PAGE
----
This post is a bit off-topic. Instead of our usual writing on insights concerning the mobile app industry, we wanted to pause and discuss entrepreneurship. What does it take to be an entrepreneur?
Before we dwell into that, we’re happy to announce the latest good news. After over a year of working bootstrapped, we closed our seed round investment.
We’re now officially a member of The Time Incubator
. Reaching this milestone led us to ponder on some of challenges we had to cope with so far.
This is not a magic recipe “how to become a successful entrepreneur”, and I do not pretend to be a Mr. Know-it-all. We’re merely a young start-up company that has recently completed its seed-round investment (I like the sound of that…), and wishes to share some thoughts about it. The road laying ahead of us is long and bumpy, and we barely know the half of it.
The P Word
So, you wanted to found your own start-up company… Welcome to the respectable club of entrepreneur-wannabes. Many like to play with the thought of entering these gates. Not many of them do, though. There are plenty of great reasons not to — ranging from self-deceit (“I really like my boss”) to genuine concerns (“I have little kids to provide for”).
The way I see it, it’s all about willing and being able to handle pressure. Pressure of jumping into the freezing water of something brand new and totally insecure, of (probably) having to face failure, of not getting paid for an unknown while and more. The list goes on and on. As one of my previous employers once hissed at me angrily, when working on a big project: “tell me why we should go for it, instead of why we shouldn’t”. I say, Go for it!
Have you ever been in a room, speaking for an hour only to find out that everyone present completely disagrees with you? If not, you should try it some time. There’s no better way to develop a thicker skin than that.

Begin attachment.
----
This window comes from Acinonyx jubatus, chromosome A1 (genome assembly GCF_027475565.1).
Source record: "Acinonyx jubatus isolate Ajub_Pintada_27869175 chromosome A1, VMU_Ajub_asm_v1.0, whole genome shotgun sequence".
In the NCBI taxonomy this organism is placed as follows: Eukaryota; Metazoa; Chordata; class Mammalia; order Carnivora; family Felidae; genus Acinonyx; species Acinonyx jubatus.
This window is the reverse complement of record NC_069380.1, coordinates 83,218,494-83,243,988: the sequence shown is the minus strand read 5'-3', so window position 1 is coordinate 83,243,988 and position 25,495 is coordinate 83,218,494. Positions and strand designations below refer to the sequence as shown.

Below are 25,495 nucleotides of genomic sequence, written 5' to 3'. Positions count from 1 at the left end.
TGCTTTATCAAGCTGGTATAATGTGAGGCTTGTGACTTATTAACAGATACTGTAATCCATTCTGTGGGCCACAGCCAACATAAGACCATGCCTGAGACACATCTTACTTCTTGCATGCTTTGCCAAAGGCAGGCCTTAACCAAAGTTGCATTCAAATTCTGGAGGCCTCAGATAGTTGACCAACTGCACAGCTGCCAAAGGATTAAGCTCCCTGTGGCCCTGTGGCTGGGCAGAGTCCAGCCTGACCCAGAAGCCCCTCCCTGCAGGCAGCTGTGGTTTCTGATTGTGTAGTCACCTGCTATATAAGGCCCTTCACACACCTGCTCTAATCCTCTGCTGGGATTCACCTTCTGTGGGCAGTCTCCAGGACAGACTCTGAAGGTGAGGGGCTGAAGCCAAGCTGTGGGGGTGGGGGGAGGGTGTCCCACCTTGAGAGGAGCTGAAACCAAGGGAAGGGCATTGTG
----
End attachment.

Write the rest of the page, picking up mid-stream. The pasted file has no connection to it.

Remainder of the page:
I guess that being rejected is perhaps one of the most primal human fears. “What if they don’t like me or what I have to say?”. Well, you’d better get used to it, as this will be the reaction of most investors you are about to encounter. It is not an easy task to persuade someone to jeopardize good money and spend it on your idea.
If I may, a humble plead to all investors out there, please avoid asking the most annoying question possible — “what if Google/Facebook/[choose your giant] decided to start developing what you’re suggesting?”. My answer was usually, “Well, they haven’t till now, and we truly believe we’re on to something, regardless of what they do”. What I really wanted to say was “I have no idea, and neither do you. Therefore, we must act fast before they do”.
As the old saying goes, “If you can’t stand the heat, get out of the kitchen”. I know that founding a start-up company is one hot kitchen. Yet, if handled properly it allows producing the finest delicacies.
In order to succeed with your venture you must want it bad! You must remain convinced that starting your venture was the right thing to do, while constantly asking the right questions along the road. This doesn’t guarantee success, but it’s a must-have ingredient to prevent failure.
Again, I’m no guru, just a guy who co-founded a start-up a year ago and writes about it.